In this article I'll demonstrate the best way to do reverse lunges for seniors. I'll also include lots of variations for those with limited strength and mobility
Last updated August 2022
Let's kick things off by watching this amazing video I recorded in my home studio flat here in London, UK.
A video is by far the best way to show you and explain to you how to do great lunges.
Note: Technically these are reverse lunges as you step backwards instead of forwards. Reverse lunges are much easier to do 🙂
(if you can't see the video click HERE to view on youtube
I've also included these great visuals on how to set up and execute the lunge perfectly.
What makes lunges such a good exercise for seniors and older adults?
Just like the squat the lunge is a compound movement meaning 2 or more major muscle groups are being worked during the exercise.
In the case of the lunge the quads, glutes and hamstrings are being worked.
When the torso is kept more upright during the movement most of the tension will be in the quad (front of the upper leg). If the torso hinges forward more during the movement the tension is shifted more into the glutes and hamstrings (back of the upper leg)
The lunge is also a unilateral movement as you are working 1 limb at a time. A unilateral movement can be really helpful in helping even out muscle imbalances between different limbs.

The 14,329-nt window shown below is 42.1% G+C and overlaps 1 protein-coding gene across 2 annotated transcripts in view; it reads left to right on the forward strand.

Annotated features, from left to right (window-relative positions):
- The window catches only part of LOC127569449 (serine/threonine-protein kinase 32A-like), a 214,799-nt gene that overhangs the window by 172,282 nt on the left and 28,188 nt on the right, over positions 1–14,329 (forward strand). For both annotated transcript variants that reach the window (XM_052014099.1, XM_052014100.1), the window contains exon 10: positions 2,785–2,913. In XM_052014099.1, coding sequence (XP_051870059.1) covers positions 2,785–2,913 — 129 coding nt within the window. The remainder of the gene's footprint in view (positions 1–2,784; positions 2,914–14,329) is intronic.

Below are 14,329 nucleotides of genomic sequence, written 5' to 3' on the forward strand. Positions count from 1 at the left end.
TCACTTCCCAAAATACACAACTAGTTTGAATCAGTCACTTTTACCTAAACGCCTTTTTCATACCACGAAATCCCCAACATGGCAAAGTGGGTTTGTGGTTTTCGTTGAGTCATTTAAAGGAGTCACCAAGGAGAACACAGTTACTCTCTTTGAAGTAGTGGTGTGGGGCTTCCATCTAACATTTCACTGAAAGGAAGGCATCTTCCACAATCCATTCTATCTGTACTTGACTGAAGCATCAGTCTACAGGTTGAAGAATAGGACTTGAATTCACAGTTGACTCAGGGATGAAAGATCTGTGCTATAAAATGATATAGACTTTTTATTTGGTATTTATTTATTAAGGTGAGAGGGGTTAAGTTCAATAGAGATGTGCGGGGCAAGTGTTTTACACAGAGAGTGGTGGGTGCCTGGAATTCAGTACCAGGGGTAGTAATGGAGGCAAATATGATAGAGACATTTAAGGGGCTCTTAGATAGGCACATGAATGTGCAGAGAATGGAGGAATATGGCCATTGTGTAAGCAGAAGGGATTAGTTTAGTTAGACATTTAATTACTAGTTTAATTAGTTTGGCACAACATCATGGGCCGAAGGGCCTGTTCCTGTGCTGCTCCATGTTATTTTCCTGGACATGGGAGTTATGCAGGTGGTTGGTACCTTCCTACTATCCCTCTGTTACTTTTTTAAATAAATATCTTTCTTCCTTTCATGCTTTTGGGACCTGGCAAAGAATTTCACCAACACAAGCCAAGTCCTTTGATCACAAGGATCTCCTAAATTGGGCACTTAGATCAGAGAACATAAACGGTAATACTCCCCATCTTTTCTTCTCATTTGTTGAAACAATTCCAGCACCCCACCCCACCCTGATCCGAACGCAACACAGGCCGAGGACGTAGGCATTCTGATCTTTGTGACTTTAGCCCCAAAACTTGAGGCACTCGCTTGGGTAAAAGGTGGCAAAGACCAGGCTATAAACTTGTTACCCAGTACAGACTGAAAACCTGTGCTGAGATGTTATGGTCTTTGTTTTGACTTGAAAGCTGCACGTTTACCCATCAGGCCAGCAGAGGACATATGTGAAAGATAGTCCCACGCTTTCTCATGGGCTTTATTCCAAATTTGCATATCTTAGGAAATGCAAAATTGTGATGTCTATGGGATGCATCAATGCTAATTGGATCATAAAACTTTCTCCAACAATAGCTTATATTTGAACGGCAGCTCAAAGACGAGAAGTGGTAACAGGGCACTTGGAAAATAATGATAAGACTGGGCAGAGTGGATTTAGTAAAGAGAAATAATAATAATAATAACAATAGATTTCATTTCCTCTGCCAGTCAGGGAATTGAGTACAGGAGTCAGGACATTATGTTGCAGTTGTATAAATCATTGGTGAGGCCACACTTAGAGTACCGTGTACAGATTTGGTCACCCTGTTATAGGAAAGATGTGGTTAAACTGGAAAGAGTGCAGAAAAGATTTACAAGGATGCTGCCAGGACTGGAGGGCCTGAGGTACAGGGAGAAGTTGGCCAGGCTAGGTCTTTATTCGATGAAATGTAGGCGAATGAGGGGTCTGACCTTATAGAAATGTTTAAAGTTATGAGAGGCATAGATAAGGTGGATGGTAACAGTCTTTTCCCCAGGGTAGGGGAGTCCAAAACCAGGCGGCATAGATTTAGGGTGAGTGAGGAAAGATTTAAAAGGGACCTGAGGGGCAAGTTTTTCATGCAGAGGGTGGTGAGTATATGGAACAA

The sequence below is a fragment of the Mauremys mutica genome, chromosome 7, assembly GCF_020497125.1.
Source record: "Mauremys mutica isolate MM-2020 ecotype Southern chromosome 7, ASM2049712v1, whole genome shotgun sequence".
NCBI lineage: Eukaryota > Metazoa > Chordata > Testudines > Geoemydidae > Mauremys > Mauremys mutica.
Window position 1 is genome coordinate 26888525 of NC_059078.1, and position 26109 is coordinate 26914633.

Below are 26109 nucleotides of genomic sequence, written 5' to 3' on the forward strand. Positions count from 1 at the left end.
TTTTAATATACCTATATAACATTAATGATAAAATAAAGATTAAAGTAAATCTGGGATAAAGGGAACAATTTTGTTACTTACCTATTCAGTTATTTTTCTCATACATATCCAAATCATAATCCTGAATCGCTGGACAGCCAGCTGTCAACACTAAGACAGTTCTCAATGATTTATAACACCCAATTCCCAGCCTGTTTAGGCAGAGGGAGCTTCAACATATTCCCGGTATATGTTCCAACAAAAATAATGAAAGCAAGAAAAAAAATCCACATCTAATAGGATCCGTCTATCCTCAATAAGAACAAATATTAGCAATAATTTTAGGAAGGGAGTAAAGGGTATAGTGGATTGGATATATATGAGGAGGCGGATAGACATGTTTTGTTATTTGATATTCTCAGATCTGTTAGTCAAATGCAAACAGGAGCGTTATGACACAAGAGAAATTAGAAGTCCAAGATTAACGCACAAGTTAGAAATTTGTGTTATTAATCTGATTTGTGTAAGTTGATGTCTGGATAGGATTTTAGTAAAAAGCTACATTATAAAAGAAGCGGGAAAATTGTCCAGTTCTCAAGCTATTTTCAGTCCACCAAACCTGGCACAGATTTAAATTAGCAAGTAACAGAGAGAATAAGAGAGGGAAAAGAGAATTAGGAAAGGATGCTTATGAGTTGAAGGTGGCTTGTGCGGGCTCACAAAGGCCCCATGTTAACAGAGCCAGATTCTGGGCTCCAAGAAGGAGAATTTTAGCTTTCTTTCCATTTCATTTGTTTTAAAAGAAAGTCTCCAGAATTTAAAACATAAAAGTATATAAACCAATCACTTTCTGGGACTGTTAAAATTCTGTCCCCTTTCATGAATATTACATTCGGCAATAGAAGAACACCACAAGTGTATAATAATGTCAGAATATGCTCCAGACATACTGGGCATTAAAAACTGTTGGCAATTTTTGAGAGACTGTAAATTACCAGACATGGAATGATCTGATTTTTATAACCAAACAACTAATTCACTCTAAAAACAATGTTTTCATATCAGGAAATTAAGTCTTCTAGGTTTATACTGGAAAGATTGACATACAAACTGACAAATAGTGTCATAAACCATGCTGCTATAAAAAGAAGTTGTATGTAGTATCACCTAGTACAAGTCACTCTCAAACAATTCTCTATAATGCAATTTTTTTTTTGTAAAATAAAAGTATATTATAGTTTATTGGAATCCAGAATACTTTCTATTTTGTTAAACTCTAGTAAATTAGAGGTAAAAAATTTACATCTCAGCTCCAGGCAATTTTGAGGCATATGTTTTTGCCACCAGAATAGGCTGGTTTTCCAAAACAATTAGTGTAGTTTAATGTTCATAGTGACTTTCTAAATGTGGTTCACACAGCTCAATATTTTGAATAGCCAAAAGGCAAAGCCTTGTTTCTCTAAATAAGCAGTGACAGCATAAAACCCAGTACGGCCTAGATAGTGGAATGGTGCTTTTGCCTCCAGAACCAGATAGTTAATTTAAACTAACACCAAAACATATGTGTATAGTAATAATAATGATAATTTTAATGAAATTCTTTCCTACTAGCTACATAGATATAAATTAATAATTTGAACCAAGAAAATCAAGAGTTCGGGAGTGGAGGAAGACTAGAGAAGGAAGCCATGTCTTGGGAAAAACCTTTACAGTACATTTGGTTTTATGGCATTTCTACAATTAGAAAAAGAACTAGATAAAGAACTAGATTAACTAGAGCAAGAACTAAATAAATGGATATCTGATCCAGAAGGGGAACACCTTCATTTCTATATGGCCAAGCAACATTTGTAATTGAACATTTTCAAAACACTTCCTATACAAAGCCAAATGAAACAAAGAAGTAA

What are some common mistakes that older adults commonly make when doing the lunge?
One the biggest mistakes I see during the lunge movement is when the heel of the front foot comes of the ground. As I mention in the video, the front foot should remain flat all the way through the movement.
In fact the front leg should be taking about 80% or more of the weight distribution. The back leg is more of a support.
It's also a good idea to keep the feet hip width apart all the way through the movement. This will allow for a lot more balance.
Another issue I commonly see is people not holding onto something for support. It's absolutely fine to do this and I actually encourage it. Just having a light hold of an object such as chair can help with the balance so that you can really concentrate on push through that front leg.
How reps and sets of lunges should I do as an older adult?
How many reps of lunges you do will depend on many factors.
What you need to know is that in order for your body to adapt and become stronger there are a few "must do" things you have to do. The following 3 things are the cornerstones of a successful strength building programme.
- Volume - How many sets and reps you per week
- Frequency - How many times you train per week
- Intensity - How hard to push during each set and overall session.
Combining these 3 things along with appropriate exercises is known as programming. Effective programming is vital in order for progress to be made.
Just randomly throwing a few lunges into your routine here and there won't do anything.
The best thing to do is join the Wise Fitness Academy which provides monthly workouts as part of a structured programme that will illicit great results.